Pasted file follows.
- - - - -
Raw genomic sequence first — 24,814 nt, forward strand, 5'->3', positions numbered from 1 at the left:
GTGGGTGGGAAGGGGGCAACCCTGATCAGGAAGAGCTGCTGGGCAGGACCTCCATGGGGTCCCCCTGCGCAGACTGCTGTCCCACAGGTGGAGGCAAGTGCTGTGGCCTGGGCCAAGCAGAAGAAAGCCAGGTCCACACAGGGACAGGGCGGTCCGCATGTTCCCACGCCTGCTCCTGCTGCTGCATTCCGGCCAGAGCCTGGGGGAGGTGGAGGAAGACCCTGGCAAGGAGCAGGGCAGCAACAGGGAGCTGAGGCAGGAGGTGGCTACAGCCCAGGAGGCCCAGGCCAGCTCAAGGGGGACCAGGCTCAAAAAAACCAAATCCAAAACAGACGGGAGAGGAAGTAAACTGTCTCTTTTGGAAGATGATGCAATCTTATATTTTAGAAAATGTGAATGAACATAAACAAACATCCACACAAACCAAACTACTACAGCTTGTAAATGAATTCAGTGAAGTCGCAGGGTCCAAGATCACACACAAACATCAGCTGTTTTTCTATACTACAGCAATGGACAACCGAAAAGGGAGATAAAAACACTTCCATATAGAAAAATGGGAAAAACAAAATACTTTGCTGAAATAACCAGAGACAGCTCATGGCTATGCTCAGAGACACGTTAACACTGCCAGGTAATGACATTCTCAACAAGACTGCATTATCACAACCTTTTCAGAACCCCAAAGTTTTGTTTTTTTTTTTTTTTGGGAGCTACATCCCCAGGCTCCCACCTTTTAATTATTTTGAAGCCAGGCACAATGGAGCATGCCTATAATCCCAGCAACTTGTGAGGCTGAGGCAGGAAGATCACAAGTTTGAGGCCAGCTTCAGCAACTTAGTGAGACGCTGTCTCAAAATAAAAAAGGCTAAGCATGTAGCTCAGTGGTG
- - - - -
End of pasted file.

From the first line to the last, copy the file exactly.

Raw genomic sequence first — 24,814 nt, forward strand, 5'->3', positions numbered from 1 at the left:
GTGGGTGGGAAGGGGGCAACCCTGATCAGGAAGAGCTGCTGGGCAGGACCTCCATGGGGTCCCCCTGCGCAGACTGCTGTCCCACAGGTGGAGGCAAGTGCTGTGGCCTGGGCCAAGCAGAAGAAAGCCAGGTCCACACAGGGACAGGGCGGTCCGCATGTTCCCACGCCTGCTCCTGCTGCTGCATTCCGGCCAGAGCCTGGGGGAGGTGGAGGAAGACCCTGGCAAGGAGCAGGGCAGCAACAGGGAGCTGAGGCAGGAGGTGGCTACAGCCCAGGAGGCCCAGGCCAGCTCAAGGGGGACCAGGCTCAAAAAAACCAAATCCAAAACAGACGGGAGAGGAAGTAAACTGTCTCTTTTGGAAGATGATGCAATCTTATATTTTAGAAAATGTGAATGAACATAAACAAACATCCACACAAACCAAACTACTACAGCTTGTAAATGAATTCAGTGAAGTCGCAGGGTCCAAGATCACACACAAACATCAGCTGTTTTTCTATACTACAGCAATGGACAACCGAAAAGGGAGATAAAAACACTTCCATATAGAAAAATGGGAAAAACAAAATACTTTGCTGAAATAACCAGAGACAGCTCATGGCTATGCTCAGAGACACGTTAACACTGCCAGGTAATGACATTCTCAACAAGACTGCATTATCACAACCTTTTCAGAACCCCAAAGTTTTGTTTTTTTTTTTTTTTGGGAGCTACATCCCCAGGCTCCCACCTTTTAATTATTTTGAAGCCAGGCACAATGGAGCATGCCTATAATCCCAGCAACTTGTGAGGCTGAGGCAGGAAGATCACAAGTTTGAGGCCAGCTTCAGCAACTTAGTGAGACGCTGTCTCAAAATAAAAAAGGCTAAGCATGTAGCTCAGTGGTG